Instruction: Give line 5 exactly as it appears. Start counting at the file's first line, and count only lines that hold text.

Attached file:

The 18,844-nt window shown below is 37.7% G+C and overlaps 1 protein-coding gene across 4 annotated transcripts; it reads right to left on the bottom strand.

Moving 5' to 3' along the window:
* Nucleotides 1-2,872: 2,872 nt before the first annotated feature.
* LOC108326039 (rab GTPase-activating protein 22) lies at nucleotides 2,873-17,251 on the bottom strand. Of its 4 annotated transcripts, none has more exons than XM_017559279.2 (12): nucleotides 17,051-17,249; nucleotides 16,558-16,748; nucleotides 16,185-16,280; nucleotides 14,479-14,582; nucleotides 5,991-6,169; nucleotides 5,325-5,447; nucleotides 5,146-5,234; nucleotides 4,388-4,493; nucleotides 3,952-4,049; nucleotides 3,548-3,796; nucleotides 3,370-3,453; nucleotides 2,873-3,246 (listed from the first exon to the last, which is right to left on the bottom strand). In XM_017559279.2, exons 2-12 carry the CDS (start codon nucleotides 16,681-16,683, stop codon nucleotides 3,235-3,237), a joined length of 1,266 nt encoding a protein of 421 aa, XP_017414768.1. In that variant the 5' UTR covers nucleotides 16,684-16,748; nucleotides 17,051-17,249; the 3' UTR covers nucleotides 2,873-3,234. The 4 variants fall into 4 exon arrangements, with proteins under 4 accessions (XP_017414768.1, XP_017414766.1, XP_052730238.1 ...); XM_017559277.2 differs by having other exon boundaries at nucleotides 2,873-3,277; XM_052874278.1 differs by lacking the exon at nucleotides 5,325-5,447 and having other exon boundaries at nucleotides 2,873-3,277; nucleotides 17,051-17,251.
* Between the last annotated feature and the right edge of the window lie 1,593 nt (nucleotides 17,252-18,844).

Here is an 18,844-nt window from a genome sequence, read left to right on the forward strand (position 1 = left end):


* Between the last annotated feature and the right edge of the window lie 1,593 nt (nucleotides 17,252-18,844).